Robin Lehner--I'm gonna type this word, and as I do, Sabreland will shiver after reading it--shootouts. Lehner is not good at them, at least to this point in his career. For a guy who is (still) as intense as anyone out there one would think that he wouldn't be intimidated by much of anything. It's a huge mental hurdle he'll need to overcome, but other than that, his 2.45 GAA and .921 Sv% are much more solid than his 7-10-5 record would indicate. Will always have to live up to the first round pick Murray gave up for him and it may take some time.

Anders Nilsson--After beating the Pittsburgh Penguins 2-1 in the shootout, Nilsson was heir apparent to former goalie Jonas Enroth's "Truth" moniker. Nilsson has played well at times but has also had strong goal support from the skaters. He has a 5-3-3 record with a 2.47 GAA and .925 Sv%. Nilsson's play has declined since the Pens win and in his last performance against the NY Islanders, he looked like a career back-up or worse.

The long season has a way of evening things out so past results are not indicative of what the future might hold. For the team and individual players as well it was a rough 33 games. Hopefully the future will be brighter.

Monday, December 26, 2016

Merry Christmas everyone. Some quick hits on the forward group.

Published by hockeybuzz, 12-25-2016

Merry Christmas everyone.

With very little time between Sabres games, today's as good a day as any to take a look at individual players from the forward group with the NHL on it's Christmas break. After 33 games Buffalo has a 12-13-8 record but with an 0-2-2 slide in their last four, instead of grinding up in the standings, the Sabres find themselves at the bottom of the division and conference.

Here are some quick hits on each player for the Sabres.

Jack Eichel--Came back as a force after missing the first 21 games of the season. His presence opened up the ice for everyone and his eight points (5g+3a) in seven games lead the Sabres to a 4-2-1 record. Eichel is not 100%, and probably won't be for the rest of the season due to high ankle sprain injury. At this point he's carrying the weight of the entire franchise while also trying to figure out why head coach Dan Bylsma does the things he does concerning himself and the team.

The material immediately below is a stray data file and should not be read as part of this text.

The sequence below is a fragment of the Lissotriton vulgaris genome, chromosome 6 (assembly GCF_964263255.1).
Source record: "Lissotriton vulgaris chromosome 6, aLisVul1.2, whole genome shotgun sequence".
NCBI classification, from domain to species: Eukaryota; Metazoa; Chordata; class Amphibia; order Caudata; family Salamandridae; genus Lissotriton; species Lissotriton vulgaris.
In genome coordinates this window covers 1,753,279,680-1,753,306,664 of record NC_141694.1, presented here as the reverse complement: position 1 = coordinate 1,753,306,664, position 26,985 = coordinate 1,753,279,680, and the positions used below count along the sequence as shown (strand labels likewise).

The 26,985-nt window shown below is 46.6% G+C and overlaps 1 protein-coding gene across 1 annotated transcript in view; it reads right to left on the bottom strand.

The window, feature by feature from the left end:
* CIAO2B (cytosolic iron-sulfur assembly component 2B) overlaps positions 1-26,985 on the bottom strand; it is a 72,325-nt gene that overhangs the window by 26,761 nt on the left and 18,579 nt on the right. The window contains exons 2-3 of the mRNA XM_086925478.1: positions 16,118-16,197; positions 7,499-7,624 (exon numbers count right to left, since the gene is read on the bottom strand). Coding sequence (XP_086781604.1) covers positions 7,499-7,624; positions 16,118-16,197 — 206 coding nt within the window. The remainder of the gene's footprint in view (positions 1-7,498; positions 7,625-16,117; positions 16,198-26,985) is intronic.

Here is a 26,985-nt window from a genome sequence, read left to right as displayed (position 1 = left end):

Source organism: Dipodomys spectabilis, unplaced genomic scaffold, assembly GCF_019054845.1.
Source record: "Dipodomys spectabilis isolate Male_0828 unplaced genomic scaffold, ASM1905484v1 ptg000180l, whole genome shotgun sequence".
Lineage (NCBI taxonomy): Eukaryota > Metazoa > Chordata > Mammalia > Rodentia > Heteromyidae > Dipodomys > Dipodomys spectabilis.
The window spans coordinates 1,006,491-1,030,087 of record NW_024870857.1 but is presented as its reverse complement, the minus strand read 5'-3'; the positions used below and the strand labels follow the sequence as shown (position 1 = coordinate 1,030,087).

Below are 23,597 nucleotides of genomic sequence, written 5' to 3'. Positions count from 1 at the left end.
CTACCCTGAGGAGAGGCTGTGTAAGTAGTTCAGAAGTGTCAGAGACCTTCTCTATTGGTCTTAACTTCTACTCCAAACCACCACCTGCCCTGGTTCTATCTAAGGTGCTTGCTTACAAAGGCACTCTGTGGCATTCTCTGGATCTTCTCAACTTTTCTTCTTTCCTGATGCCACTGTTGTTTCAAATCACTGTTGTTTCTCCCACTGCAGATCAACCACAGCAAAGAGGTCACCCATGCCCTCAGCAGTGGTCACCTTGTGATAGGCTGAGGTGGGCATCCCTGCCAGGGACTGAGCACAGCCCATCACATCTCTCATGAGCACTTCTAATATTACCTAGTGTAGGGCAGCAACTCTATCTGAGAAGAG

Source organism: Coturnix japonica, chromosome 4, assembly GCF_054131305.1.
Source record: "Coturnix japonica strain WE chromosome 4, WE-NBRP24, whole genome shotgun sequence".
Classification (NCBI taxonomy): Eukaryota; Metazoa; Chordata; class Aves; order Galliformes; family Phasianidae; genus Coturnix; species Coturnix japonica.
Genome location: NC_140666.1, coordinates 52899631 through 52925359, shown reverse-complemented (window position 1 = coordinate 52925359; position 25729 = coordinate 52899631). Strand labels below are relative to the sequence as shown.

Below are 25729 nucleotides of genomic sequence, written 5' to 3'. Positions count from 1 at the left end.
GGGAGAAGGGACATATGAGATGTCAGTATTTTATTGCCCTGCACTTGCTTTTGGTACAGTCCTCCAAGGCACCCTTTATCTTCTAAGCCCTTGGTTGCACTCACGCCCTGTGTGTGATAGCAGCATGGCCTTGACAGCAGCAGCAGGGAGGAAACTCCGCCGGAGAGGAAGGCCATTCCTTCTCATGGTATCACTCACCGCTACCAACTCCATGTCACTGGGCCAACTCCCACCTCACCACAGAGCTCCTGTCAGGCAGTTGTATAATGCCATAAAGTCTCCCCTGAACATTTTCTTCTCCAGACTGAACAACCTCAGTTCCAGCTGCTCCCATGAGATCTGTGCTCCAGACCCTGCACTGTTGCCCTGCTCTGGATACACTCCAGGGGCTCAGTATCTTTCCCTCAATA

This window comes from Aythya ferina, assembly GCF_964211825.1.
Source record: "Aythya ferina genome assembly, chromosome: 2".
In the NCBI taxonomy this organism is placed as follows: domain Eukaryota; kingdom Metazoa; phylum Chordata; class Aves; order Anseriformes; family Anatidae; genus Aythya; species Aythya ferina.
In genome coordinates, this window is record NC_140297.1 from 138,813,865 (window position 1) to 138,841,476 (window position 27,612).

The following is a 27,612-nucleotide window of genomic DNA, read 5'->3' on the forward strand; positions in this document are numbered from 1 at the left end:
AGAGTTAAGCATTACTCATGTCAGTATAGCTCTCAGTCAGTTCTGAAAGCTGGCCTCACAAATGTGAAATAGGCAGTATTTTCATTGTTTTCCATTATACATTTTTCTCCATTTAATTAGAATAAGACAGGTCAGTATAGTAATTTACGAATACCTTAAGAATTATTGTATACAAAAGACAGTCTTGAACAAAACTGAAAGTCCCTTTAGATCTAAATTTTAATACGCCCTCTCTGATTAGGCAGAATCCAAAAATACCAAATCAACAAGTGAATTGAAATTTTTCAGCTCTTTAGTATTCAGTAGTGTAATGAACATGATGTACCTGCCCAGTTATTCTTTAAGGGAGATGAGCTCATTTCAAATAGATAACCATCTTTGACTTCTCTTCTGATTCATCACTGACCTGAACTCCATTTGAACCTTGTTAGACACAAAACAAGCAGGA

Kyle Okposo--The cool part about Okposo is that he can produce in a run and gun or dump and chase offense. He's very quick to the puck and is pretty fast for a 6'1" 218 lb winger while also displaying great stickwork and exceptional hockey sense. Until Rasmus Ristolainen made a run, Okposo had been leading the Sabres in points while his powerplay acumen has the team ranked fourth in the league (22.3%) with the man advantage. Like the rest of the team, there was, is and still are major adjustments to be made, but he's been one of the most consistent forwards on the team.

Ryan O'Reilly--Another one who may not be 100% due to lingering problems. Suffered back spasms in preseason then had a go at it before the team shut him down to fully recoup. Is no where near the force he was last season as he carried the team while they all got acquainted with each other and their new coach. Bylsma had to keep O'Reilly off the ice to allow his body to heal, but by the looks of it, a healing may not fully happen until the off season. However, O'Reilly does have his moments.

San Reinhart--There are and always will be comparisons to the other forwards in his 2014 draft class and one would think that something like that is relevant only outside KeyBank Center. Reinhart is quietly on a pace to eclipse his point total from last season, but detractors point to his failing to fully take charge when Eichel was out making the 21 yr. old supposedly unworthy of a second-overall pick. He's a cog in the wheel, but well into his sophomore season Reinhart may not be as big a cog as some would've hoped and/or expected him to be. That said, with Jack back, Sam's picked up his game.

Evander Kane--Has had a Jekyll and Hyde season thus far. Here's yet another one who was injured as he spent 11 games on IR recovering from broke ribs suffered in the season opener. His first 10 games back were forgetful but he's really picked things up since. We're still getting a feel for Kane on the ice, well into his second season in Buffalo, and we've seen both good and bad. Kane's a Leo which means he needs a lot of attention and needs to be in charge. Those Leonic tendencies haven't meshed well in certain situations (see Eichel as a linemate) but when he's on his game he's a force. Is required by the court system to stay out of trouble for six months, but common sense says that if he  stays out of trouble for the rest of career, he could have a good one.